Regardless of the chosen force structure, the problem for Britain’s ambitions in Europe would be to persuade European nations that they need to involve themselves with the harder edge of security provision – with peacemaking rather than just peacekeeping – for only this will prevent Europe’s abundant soft-power from being hamstrung on the international stage, and thus not co-opted to British ends the way we aim to co-opt American power. The challenge will be to push these nations to think of European security as a concerted whole to which they can contribute, rather than an irritation made irrelevant by the US security blanket. This does not require a Euro-army, or any further institutional integration, merely the fulfilment of the inter-governmental cooperation secured by Tony Blair at St Malo in support of the Petersburg tasks. This author takes the view that this will be more readily achieved if Britain configures its forces to meet the maritime element of the power projection spectrum for the reasons stated above. We can and should offer leadership.

The challenge for Britain’s ambitions for the US under a maritime doctrine lies in convincing Washington that reducing our capability to support their forces in theatre will increase the probability of delivering the EU that can be a genuine partner in a post-unipolar world. American scepticism of European commitment to deliver effective military capability is well justified. The cost of a maritime doctrine may be considered very-long odds contrasted against the capability we provide today. On the other hand, the US State Department has always be keen to see Britain thoroughly enmeshed in ever-deeper-union, presumably on the logic that if there is to be an EU it might as well be both effective and friendly to American interests, neither of which is assured without British involvement.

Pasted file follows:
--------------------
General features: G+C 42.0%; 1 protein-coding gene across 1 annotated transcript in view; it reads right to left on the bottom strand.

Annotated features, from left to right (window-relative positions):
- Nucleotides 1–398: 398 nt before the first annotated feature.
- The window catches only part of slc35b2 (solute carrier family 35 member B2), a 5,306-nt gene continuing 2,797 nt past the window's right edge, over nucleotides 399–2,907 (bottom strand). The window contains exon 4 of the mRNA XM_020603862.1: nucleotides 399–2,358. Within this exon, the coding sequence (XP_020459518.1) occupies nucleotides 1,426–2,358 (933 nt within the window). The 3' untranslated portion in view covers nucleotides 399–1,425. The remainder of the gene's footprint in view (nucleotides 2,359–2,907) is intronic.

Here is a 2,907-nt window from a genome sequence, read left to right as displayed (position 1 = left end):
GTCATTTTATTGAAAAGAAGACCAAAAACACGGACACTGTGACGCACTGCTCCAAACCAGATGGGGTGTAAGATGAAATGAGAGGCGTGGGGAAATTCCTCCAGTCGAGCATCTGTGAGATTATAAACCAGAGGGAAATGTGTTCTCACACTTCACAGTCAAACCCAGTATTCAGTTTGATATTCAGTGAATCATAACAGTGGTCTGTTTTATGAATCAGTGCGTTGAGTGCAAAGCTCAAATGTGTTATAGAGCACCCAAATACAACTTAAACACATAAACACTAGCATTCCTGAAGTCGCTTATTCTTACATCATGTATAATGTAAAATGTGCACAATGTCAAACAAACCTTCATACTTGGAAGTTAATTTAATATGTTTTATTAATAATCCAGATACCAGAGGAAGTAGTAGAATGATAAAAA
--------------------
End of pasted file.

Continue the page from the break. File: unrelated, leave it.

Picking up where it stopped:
The question why

Britain’s Grand Strategy must be to retain the ability for sovereign and strategic power projection inside an ever more multi-lateral world. But that world will be one where our interests are best served by us delivering a NATO in twenty years time which is not fixed on Article V defence of European territorial integrity, but instead provides a genuine institutional bond linking the security and prosperity of North America and Europe. The needs of the West in its most vulnerable century arguably since the 15th is best met an SDSR mandating a maritime future for Britain’s Armed Forces: we have a role to play, and should not be afraid of doing so.

29 responses to “The SDSR and why the choice of a maritime or a land doctrine is necessary

  1. Interesting analysis, lots to think about. I like your answer, which has to be the correct one, for reasons more numerous than the basic eu-us argument you presented.